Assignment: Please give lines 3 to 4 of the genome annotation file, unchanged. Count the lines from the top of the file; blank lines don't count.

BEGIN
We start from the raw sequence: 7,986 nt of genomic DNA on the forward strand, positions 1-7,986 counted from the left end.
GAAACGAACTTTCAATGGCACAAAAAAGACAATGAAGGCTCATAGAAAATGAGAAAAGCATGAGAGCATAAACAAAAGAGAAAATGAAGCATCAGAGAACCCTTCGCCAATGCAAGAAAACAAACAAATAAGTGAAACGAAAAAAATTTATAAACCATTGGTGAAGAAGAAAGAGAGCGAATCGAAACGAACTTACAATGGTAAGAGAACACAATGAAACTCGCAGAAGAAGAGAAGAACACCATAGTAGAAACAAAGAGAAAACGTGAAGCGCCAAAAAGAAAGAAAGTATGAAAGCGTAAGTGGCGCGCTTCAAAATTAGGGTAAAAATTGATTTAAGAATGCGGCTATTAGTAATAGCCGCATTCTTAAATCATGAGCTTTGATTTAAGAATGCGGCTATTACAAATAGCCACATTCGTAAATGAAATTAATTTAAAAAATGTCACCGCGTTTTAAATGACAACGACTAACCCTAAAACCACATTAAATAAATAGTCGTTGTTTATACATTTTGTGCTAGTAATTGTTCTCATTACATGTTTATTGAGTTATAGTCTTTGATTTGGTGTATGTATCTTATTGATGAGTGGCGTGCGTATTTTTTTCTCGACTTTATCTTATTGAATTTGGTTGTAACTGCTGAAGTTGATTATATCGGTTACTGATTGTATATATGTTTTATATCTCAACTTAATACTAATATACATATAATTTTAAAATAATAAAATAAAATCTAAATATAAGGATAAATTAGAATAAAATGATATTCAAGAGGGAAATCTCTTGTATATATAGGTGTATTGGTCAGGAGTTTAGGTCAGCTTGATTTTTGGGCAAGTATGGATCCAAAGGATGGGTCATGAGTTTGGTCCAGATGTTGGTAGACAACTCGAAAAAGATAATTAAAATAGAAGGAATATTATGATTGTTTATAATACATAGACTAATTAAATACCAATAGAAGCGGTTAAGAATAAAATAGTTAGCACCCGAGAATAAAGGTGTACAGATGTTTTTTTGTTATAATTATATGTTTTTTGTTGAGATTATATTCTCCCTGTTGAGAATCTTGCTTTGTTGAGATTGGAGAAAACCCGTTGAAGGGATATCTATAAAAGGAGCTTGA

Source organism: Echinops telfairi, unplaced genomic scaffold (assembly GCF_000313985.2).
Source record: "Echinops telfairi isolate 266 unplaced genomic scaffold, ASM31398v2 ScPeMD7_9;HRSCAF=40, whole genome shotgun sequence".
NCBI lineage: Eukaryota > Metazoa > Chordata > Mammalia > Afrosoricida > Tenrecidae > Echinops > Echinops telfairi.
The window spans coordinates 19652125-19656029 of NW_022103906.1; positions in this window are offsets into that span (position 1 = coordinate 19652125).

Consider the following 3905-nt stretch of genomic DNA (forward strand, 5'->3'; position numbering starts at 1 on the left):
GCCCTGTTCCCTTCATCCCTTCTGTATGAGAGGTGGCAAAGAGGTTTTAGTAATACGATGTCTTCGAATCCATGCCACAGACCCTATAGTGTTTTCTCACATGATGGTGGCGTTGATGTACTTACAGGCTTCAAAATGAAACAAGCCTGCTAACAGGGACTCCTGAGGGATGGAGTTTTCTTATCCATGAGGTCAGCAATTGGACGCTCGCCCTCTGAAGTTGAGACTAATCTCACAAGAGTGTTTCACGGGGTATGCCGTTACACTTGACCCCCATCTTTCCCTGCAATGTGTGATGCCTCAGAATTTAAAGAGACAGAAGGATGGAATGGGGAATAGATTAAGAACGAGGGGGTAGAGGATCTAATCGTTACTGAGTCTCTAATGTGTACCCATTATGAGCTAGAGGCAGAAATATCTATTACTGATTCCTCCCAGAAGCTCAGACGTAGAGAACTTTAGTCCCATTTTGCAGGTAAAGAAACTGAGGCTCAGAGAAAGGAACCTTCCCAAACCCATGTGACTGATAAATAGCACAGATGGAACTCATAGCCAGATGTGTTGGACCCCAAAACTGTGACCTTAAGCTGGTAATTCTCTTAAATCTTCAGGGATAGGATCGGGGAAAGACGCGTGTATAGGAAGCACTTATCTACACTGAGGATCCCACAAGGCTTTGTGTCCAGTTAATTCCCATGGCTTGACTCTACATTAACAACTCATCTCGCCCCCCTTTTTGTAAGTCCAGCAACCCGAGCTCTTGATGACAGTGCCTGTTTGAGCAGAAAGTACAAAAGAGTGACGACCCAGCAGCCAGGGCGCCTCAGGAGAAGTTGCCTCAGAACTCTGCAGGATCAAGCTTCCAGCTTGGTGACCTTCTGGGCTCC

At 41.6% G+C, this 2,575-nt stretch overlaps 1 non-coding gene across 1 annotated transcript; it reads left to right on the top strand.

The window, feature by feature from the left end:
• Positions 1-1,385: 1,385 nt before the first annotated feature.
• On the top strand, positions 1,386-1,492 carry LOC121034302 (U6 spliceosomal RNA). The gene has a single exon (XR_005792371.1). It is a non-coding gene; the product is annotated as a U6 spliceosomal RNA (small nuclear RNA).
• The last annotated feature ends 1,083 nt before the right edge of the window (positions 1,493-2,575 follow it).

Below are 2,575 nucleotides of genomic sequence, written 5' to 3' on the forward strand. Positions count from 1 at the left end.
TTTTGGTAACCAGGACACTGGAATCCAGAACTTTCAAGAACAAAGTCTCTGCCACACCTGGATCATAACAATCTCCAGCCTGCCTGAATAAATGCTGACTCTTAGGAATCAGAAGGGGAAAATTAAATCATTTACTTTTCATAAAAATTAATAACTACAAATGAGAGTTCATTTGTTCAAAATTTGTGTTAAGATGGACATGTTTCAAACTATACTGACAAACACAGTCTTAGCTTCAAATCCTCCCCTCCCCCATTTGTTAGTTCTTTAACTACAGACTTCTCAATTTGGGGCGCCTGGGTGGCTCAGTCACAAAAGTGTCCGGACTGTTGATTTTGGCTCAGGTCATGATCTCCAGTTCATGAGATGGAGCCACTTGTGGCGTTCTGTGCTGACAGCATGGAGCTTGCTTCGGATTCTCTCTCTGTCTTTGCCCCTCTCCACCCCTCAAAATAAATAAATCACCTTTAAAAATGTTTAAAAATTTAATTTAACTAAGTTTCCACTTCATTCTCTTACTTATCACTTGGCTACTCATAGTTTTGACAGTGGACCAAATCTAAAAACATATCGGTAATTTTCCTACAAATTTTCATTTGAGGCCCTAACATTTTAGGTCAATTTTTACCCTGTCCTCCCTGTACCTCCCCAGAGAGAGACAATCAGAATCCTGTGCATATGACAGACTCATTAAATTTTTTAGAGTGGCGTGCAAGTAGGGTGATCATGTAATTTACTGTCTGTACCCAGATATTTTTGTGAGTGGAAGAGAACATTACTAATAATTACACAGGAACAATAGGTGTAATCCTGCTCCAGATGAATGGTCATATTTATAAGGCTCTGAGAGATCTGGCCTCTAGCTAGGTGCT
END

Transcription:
Source organism: Echinops telfairi, unplaced genomic scaffold (assembly GCF_000313985.2).
Source record: "Echinops telfairi isolate 266 unplaced genomic scaffold, ASM31398v2 ScPeMD7_9;HRSCAF=40, whole genome shotgun sequence".